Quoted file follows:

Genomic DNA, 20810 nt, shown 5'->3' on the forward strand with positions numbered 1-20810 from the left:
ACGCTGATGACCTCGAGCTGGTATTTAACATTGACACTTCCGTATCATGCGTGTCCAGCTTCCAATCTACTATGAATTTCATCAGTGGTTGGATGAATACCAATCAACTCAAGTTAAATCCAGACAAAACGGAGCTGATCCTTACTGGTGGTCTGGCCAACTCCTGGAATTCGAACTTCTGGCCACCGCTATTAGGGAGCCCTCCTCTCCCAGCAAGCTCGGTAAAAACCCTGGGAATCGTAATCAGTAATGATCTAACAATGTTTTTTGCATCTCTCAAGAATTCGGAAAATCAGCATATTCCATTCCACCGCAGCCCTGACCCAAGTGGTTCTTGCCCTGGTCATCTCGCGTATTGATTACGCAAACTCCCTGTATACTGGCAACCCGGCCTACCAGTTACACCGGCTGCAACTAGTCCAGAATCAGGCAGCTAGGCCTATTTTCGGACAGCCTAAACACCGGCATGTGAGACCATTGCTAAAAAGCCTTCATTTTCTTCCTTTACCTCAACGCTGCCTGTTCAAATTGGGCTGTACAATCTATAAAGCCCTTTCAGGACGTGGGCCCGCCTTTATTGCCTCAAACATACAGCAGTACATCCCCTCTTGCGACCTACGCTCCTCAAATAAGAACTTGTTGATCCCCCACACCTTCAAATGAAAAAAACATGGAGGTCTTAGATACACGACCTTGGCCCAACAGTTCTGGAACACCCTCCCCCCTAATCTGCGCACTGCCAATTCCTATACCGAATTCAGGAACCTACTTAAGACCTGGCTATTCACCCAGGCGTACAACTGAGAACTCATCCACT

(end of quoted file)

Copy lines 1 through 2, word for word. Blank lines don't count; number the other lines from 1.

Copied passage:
Genomic DNA, 20810 nt, shown 5'->3' on the forward strand with positions numbered 1-20810 from the left:
ACGCTGATGACCTCGAGCTGGTATTTAACATTGACACTTCCGTATCATGCGTGTCCAGCTTCCAATCTACTATGAATTTCATCAGTGGTTGGATGAATACCAATCAACTCAAGTTAAATCCAGACAAAACGGAGCTGATCCTTACTGGTGGTCTGGCCAACTCCTGGAATTCGAACTTCTGGCCACCGCTATTAGGGAGCCCTCCTCTCCCAGCAAGCTCGGTAAAAACCCTGGGAATCGTAATCAGTAATGATCTAACAATGTTTTTTGCATCTCTCAAGAATTCGGAAAATCAGCATATTCCATTCCACCGCAGCCCTGACCCAAGTGGTTCTTGCCCTGGTCATCTCGCGTATTGATTACGCAAACTCCCTGTATACTGGCAACCCGGCCTACCAGTTACACCGGCTGCAACTAGTCCAGAATCAGGCAGCTAGGCCTATTTTCGGACAGCCTAAACACCGGCATGTGAGACCATTGCTAAAAAGCCTTCATTTTCTTCCTTTACCTCAACGCTGCCTGTTCAAATTGGGCTGTACAATCTATAAAGCCCTTTCAGGACGTGGGCCCGCCTTTATTGCCTCAAACATACAGCAGTACATCCCCTCTTGCGACCTACGCTCCTCAAATAAGAACTTGTTGATCCCCCACACCTTCAAATGAAAAAAACATGGAGGTCTTAGATACACGACCTTGGCCCAACAGTTCTGGAACACCCTCCCCCCTAATCTGCGCACTGCCAATTCCTATACCGAATTCAGGAACCTACTTAAGACCTGGCTATTCACCCAGGCGTACAACTGAGAACTCATCCACT